The Dead Dog Couloir is a very popular snow climb on the Front Range. It is also a great expert ski descent. The approximately 50° slopes with a convenient finish near the summit guarantee there will be several groups attempting this route when it is in especially on the weekends.
Once on I-70 go to the Bakerville exit #221 (East of the divide) and proceed south on forest service road 189. Look for the brown forest service sign pointing the way to Grays Peak. Depending on road conditions, the clearance of your vehicle and the number of cars in the Stevens Gulch trailhead parking lot, drive about 2 miles to the trailhead. The road can be impacted from avalanche slides so access to the trailhead may be uncertain; it is not maintained during the winter so your vehicle can get stuck.
From the Stevens Gulch TH (11,150ft) take the trail that heads towards Grays. Once in the upper valley, at near the base of Grays and Torries, cut over to the base of the obvious couloir that cuts the peak in half. It is 1.5 to 2 hours, at approx 12,000 feet, from the trailhead. Keep in mind that the trail passes the south end of Kelso which can expose you to avalanche danger depending on conditions.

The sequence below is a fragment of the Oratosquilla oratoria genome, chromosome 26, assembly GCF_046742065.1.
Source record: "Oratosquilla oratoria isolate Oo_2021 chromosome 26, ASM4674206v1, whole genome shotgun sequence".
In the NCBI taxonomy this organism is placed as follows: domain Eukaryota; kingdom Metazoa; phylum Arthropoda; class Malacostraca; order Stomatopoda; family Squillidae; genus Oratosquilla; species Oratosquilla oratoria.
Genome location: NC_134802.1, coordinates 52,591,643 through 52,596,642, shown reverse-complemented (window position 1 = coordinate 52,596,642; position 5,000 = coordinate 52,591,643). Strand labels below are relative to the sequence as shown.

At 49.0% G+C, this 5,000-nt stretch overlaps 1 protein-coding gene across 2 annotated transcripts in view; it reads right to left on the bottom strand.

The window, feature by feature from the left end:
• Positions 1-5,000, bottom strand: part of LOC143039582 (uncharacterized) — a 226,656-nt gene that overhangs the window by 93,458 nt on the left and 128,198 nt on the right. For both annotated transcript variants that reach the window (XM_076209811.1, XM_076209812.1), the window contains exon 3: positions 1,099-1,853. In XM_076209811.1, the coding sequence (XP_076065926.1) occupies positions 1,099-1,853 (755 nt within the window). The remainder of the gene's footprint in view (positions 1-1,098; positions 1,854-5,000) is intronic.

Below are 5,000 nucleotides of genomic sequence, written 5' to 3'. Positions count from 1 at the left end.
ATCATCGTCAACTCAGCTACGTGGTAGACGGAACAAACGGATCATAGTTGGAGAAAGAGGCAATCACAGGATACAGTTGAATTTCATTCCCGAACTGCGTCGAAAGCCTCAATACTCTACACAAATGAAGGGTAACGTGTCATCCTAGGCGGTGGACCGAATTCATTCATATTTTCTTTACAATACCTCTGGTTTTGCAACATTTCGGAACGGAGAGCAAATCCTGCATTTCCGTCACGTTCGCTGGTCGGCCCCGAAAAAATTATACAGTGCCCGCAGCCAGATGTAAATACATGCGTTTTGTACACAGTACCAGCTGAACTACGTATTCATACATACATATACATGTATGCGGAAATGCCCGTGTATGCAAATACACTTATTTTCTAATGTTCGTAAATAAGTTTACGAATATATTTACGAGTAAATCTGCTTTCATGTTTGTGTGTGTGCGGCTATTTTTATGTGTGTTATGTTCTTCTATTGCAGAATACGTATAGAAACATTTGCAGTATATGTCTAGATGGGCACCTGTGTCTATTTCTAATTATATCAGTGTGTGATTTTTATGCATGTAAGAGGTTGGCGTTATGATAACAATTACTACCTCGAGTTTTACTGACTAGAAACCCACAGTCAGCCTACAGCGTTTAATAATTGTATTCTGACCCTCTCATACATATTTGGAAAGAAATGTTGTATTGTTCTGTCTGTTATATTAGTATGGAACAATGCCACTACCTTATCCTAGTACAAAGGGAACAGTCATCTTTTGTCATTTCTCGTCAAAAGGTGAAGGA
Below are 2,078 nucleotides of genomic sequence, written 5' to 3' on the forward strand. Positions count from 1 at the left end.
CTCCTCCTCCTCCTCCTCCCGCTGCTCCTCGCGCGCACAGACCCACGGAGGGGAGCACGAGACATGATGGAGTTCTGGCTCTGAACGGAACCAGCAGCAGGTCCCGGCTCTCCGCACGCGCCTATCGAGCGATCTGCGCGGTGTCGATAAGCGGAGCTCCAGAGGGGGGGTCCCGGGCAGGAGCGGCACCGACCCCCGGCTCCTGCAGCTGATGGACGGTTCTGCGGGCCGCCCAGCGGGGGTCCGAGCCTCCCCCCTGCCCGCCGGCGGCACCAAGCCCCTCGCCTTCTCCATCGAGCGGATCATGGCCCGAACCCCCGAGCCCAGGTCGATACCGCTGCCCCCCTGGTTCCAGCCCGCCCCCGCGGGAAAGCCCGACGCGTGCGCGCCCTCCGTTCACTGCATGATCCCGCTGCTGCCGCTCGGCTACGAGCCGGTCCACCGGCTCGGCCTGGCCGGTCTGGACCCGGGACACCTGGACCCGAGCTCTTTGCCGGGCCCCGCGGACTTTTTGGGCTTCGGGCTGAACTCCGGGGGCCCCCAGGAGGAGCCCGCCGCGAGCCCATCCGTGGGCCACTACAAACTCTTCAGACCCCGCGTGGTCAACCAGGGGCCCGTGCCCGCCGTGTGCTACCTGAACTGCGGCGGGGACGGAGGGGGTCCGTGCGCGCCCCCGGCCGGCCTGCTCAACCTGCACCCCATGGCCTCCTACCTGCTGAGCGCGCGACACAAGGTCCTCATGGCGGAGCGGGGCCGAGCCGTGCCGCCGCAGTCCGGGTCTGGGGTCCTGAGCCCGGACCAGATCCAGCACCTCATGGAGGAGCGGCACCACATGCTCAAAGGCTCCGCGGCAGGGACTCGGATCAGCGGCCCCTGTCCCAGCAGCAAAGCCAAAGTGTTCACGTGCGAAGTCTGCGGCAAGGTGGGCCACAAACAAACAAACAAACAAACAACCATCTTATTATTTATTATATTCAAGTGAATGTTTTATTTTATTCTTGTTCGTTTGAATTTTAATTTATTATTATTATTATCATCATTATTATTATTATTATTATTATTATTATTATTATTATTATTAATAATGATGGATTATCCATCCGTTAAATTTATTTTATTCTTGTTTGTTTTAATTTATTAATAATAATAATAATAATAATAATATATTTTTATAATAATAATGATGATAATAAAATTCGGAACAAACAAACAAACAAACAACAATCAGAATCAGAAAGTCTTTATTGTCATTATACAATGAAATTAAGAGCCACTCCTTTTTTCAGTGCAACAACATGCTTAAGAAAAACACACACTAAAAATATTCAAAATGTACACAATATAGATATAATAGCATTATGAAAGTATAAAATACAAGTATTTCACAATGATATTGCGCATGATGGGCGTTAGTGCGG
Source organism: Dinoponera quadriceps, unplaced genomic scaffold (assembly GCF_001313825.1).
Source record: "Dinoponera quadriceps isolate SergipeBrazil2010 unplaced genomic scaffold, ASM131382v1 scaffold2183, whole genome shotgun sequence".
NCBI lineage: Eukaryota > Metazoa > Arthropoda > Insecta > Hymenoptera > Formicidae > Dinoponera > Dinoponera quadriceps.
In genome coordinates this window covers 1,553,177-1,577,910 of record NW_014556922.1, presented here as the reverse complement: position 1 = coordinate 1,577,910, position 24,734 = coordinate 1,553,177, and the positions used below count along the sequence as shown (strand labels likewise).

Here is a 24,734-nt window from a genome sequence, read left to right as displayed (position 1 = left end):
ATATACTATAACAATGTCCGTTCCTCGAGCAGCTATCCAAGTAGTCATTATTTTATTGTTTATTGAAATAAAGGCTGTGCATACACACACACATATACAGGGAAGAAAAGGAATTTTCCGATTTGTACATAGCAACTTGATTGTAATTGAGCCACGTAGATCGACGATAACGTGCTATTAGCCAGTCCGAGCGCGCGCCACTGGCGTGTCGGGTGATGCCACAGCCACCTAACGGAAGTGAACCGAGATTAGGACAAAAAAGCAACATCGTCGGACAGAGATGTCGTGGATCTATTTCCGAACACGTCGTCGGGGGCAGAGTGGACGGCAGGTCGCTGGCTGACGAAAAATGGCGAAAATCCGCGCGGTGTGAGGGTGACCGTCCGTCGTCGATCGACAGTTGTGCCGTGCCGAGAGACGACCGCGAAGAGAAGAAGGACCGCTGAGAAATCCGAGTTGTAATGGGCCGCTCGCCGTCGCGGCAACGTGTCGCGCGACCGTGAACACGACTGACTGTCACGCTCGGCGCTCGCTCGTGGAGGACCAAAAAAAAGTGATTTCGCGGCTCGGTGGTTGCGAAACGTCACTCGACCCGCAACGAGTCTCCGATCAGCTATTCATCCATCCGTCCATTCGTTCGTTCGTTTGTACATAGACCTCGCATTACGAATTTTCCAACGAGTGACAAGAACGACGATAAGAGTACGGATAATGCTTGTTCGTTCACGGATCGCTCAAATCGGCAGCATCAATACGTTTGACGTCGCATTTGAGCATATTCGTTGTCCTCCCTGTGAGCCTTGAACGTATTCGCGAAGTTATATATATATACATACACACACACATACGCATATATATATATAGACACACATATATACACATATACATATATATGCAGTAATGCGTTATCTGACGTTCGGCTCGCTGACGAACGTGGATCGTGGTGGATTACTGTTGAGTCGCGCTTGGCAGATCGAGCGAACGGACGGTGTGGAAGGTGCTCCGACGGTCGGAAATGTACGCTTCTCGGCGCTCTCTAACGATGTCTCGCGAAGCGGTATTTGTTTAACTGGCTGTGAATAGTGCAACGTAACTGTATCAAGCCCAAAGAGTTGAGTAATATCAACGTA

Climbers often camp near the base of the route to skip the alpine start/drive from Denver. Note the CMC often camps here also as part of their training outings so the route could get crowded on the weekends.
Routes Late Spring Conditions
Dead Dog is the obvious line that runs up the middle of Torreys as seen in the picture on the right. The steepest sections are approximately 45 degrees toward the top but very managable.
Exit the couloir to the right and join the ridge to the summit. This ridge is the finish of the Kelso route.
Unless you are skiing the safest way off is to descend from Grays.
Ice axe, crampons and helmet are needed to safely attempt this route. Avalanche gear might be needed depending on the time of season.
Watch out for falling rock and skiers depending on the weather and time of day.